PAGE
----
For as long as I can remember, 4 chairs have sat on the stage at our church.
When I was a boy, the chairs looked like huge carved wooden thrones where serious men dressed in coats & ties sat with legs crossed as they waited for their turn at the pulpit to perform their worship duties. These chairs were an integral part of our worship experience.
Years ago, however, the wooden thrones gave way to chairs of more modern design. These chairs had padded seats & appeared much more comfortable and inviting. And as the years passed and our worship became less & less formal, fewer & fewer men took their places in the chairs.
And while they still look good, they are much more decoration than functional equipment. We have chairs on our stage because we’ve always had chairs on our stage.
It’s not as if these chairs have a negative impact – they simply aren’t being used enough to warrant such a prominent position. The truth is, we just don’t have any better ideas of what to do with that space. We don’t have a vision for anything more, so we simply keep doing what we’ve always done.
This seems to be the way that I operate in most areas of my life. In the absence of great crisis or need, the easiest thing to do is continue to do what I’ve always done. To stay on the same path I’ve always been on. And so much of my life remains unchanged.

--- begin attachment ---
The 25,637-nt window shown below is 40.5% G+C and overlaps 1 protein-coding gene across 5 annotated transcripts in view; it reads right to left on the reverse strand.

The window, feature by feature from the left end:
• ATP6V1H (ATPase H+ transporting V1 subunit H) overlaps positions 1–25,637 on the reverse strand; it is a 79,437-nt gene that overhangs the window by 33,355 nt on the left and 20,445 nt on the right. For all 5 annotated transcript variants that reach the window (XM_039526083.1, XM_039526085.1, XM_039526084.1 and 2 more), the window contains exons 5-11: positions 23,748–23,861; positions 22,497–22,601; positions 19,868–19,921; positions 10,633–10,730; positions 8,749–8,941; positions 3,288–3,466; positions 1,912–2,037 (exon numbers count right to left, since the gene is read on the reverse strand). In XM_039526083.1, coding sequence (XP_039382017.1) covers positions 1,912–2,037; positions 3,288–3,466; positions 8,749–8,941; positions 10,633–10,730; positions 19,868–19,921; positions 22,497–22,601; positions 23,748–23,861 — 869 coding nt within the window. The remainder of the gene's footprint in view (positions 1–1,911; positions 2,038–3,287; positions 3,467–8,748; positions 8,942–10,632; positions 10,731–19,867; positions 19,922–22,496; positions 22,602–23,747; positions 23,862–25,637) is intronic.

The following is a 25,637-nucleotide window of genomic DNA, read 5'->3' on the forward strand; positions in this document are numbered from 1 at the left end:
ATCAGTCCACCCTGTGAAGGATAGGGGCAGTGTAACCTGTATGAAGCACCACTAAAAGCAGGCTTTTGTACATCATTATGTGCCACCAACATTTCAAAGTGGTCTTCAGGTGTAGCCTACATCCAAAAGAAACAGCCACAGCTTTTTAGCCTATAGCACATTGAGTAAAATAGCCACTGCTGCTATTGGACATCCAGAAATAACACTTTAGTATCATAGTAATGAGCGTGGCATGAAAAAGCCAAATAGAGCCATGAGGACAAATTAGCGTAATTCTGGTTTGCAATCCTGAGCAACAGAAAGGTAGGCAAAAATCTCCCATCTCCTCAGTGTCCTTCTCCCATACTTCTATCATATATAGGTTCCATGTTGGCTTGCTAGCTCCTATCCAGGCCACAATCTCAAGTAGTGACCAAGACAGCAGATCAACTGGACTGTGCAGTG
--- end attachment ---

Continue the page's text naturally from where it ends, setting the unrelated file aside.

A lack of vision for what could be keeps me chained to what has always been.
I’m fascinated by the men who became Jesus’ apostles. James & John were in a boat fishing with their dad when Jesus invited them to follow. And “immediately they left the boat and their father and followed him.” (Matt 4:22). Their lives were never the same from that moment.
What amazes me is that they didn’t have to leave. They could have stayed and probably made a decent living in the family business. Yet they saw the opportunity and dove in. They had a vision for what could be and decided to act.
If I’m honest, my life if pretty good. It’s also really safe. Yet Jesus continually offers me the same opportunity as James & John. To dive deeper. To take a chance. To have some vision for what my life could be.
Maybe one day I’ll take the chairs off my stage and give God a chance to fill it up with something else. Because as long as the chairs are there, it’s difficult to have a vision for anything else.
Do you find yourself constantly doing what you’ve always done? Have you ever felt the desire to dream big? What keeps you from having that kind of vision?